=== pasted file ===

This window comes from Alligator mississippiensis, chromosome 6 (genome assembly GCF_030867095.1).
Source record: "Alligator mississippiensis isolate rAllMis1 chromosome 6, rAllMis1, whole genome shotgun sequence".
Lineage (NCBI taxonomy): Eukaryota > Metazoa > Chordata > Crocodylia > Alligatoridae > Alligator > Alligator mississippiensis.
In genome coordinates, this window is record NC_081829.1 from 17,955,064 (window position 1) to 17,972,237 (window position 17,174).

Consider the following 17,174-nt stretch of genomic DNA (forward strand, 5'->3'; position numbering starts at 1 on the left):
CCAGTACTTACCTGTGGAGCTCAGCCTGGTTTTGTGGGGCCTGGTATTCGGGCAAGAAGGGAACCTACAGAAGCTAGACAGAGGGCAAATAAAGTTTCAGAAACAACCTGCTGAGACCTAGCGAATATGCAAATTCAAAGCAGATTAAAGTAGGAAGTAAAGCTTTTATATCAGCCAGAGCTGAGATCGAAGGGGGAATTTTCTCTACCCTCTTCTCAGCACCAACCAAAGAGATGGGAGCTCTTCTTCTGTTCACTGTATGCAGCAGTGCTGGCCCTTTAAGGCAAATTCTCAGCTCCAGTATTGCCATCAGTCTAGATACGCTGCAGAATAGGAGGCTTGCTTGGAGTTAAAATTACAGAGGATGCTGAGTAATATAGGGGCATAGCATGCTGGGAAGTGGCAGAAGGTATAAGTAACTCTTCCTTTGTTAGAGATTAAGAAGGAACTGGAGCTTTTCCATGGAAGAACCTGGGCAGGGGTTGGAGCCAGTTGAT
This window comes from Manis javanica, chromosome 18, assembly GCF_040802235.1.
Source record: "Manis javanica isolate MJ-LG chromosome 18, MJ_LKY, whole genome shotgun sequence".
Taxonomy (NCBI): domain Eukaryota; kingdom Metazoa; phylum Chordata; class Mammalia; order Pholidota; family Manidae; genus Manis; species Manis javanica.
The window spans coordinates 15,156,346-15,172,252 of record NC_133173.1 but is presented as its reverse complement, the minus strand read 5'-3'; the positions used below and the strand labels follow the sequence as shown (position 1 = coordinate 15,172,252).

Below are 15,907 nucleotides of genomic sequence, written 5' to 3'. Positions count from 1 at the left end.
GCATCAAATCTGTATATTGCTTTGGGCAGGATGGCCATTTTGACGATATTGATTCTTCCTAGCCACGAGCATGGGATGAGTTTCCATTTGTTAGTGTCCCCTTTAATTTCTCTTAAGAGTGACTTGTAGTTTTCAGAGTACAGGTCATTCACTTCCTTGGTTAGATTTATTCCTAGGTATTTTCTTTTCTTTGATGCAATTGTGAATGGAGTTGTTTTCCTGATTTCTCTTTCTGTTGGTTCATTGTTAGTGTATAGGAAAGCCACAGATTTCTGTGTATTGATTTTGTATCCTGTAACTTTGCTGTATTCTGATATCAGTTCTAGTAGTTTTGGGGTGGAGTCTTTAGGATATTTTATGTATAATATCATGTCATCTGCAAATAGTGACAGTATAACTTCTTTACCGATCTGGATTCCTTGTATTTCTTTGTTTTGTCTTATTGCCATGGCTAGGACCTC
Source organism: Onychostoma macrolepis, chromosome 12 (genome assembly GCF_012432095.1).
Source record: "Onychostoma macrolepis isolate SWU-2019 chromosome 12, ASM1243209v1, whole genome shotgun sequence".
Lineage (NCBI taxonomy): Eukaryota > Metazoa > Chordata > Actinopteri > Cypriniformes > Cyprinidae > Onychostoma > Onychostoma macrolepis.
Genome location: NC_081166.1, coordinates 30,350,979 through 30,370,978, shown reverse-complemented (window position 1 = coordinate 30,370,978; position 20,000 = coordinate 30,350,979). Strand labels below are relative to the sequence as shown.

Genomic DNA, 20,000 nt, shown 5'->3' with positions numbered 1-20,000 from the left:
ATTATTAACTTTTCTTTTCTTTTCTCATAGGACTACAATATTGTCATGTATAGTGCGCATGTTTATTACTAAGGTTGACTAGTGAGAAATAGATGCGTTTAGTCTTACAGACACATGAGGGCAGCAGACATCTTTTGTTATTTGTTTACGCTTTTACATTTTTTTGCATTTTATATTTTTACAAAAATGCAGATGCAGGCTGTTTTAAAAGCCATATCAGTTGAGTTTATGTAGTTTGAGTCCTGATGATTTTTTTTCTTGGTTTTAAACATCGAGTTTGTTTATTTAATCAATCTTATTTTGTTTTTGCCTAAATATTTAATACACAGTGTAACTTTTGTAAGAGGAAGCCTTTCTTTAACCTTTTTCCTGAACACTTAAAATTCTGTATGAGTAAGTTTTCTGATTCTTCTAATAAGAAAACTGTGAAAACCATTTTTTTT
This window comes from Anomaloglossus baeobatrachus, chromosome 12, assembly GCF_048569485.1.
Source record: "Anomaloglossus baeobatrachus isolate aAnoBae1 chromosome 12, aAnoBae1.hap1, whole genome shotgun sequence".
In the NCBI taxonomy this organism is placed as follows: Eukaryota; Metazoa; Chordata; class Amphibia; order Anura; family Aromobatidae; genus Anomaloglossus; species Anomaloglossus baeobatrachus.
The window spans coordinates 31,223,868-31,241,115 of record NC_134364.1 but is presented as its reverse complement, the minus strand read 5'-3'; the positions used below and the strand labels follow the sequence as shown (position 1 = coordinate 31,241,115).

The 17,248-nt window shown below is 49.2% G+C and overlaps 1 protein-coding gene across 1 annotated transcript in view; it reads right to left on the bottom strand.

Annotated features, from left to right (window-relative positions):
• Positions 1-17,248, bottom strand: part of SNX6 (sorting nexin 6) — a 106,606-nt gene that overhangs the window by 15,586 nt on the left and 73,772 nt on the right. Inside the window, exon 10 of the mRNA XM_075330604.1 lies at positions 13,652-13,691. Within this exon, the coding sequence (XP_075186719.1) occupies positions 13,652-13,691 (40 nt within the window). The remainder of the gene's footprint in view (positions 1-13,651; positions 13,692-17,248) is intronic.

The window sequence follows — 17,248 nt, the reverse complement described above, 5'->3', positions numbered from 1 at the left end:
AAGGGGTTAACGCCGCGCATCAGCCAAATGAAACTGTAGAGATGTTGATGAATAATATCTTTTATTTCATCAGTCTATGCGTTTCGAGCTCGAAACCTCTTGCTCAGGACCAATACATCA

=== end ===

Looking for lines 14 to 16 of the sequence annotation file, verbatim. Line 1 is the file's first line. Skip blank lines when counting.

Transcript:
Source record: "Onychostoma macrolepis isolate SWU-2019 chromosome 12, ASM1243209v1, whole genome shotgun sequence".
Lineage (NCBI taxonomy): Eukaryota > Metazoa > Chordata > Actinopteri > Cypriniformes > Cyprinidae > Onychostoma > Onychostoma macrolepis.
Genome location: NC_081166.1, coordinates 30,350,979 through 30,370,978, shown reverse-complemented (window position 1 = coordinate 30,370,978; position 20,000 = coordinate 30,350,979). Strand labels below are relative to the sequence as shown.